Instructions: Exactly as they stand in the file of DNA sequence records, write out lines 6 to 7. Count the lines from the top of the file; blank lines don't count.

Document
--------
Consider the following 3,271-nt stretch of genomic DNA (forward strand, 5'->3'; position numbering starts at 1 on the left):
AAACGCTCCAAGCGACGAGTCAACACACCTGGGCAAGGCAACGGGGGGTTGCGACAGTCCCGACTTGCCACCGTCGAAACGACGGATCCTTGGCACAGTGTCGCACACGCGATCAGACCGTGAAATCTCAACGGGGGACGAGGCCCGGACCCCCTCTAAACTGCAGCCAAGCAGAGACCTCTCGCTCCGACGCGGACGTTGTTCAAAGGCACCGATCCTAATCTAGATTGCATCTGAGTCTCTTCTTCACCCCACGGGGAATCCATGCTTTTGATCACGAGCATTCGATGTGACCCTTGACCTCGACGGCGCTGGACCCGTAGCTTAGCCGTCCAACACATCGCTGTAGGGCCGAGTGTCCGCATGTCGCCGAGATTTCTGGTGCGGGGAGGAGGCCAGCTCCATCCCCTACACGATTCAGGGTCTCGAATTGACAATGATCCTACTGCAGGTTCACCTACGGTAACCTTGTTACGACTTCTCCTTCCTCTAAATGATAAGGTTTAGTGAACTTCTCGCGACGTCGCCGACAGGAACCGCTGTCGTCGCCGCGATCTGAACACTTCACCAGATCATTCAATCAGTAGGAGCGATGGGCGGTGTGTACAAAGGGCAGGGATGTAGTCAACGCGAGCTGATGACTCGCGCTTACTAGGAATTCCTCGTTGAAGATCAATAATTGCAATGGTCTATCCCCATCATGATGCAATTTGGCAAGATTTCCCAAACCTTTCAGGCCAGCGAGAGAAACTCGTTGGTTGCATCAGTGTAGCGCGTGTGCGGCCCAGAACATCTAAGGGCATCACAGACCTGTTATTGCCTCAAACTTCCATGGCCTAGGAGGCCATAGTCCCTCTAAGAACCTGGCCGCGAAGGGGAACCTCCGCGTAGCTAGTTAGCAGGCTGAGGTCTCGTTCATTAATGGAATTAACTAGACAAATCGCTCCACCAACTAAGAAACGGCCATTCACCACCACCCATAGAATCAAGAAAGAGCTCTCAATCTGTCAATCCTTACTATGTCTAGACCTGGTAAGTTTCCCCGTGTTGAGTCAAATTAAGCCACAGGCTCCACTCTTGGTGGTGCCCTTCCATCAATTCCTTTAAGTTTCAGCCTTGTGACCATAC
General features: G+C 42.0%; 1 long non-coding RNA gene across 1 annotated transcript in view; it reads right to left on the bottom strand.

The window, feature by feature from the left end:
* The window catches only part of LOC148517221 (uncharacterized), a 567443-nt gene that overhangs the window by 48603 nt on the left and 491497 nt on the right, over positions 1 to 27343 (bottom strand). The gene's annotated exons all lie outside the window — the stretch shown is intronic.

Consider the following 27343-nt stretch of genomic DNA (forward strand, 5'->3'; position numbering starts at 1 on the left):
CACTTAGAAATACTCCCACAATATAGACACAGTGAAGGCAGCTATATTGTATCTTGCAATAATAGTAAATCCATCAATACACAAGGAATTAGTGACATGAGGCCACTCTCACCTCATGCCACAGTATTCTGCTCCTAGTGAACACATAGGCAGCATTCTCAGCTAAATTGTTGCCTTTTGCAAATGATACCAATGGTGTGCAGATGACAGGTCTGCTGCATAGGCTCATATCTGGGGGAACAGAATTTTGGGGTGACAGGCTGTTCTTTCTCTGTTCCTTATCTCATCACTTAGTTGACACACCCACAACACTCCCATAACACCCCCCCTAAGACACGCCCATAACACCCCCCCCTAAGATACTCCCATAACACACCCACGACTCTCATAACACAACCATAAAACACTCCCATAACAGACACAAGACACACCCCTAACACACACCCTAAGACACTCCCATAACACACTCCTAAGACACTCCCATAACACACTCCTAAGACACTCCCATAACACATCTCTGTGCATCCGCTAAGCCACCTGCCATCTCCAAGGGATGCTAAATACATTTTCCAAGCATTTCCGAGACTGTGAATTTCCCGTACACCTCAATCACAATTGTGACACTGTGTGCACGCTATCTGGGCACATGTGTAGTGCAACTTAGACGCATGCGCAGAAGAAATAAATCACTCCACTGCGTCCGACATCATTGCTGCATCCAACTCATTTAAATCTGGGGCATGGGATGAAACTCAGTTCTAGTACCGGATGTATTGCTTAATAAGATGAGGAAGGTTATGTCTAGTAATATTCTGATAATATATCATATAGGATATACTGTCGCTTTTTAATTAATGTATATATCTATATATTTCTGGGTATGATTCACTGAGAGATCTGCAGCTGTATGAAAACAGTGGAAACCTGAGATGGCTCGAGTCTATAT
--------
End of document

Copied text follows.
Consider the following 27343-nt stretch of genomic DNA (forward strand, 5'->3'; position numbering starts at 1 on the left):
CACTTAGAAATACTCCCACAATATAGACACAGTGAAGGCAGCTATATTGTATCTTGCAATAATAGTAAATCCATCAATACACAAGGAATTAGTGACATGAGGCCACTCTCACCTCATGCCACAGTATTCTGCTCCTAGTGAACACATAGGCAGCATTCTCAGCTAAATTGTTGCCTTTTGCAAATGATACCAATGGTGTGCAGATGACAGGTCTGCTGCATAGGCTCATATCTGGGGGAACAGAATTTTGGGGTGACAGGCTGTTCTTTCTCTGTTCCTTATCTCATCACTTAGTTGACACACCCACAACACTCCCATAACACCCCCCCTAAGACACGCCCATAACACCCCCCCCTAAGATACTCCCATAACACACCCACGACTCTCATAACACAACCATAAAACACTCCCATAACAGACACAAGACACACCCCTAACACACACCCTAAGACACTCCCATAACACACTCCTAAGACACTCCCATAACACACTCCTAAGACACTCCCATAACACATCTCTGTGCATCCGCTAAGCCACCTGCCATCTCCAAGGGATGCTAAATACATTTTCCAAGCATTTCCGAGACTGTGAATTTCCCGTACACCTCAATCACAATTGTGACACTGTGTGCACGCTATCTGGGCACATGTGTAGTGCAACTTAGACGCATGCGCAGAAGAAATAAATCACTCCACTGCGTCCGACATCATTGCTGCATCCAACTCATTTAAATCTGGGGCATGGGATGAAACTCAGTTCTAGTACCGGATGTATTGCTTAATAAGATGAGGAAGGTTATGTCTAGTAATATTCTGATAATATATCATATAGGATATACTGTCGCTTTTTAATTAATGTATATATCTATATATTTCTGGGTATGATTCACTGAGAGATCTGCAGCTGTATGAAAACAGTGGAAACCTGAGATGGCTCGAGTCTATAT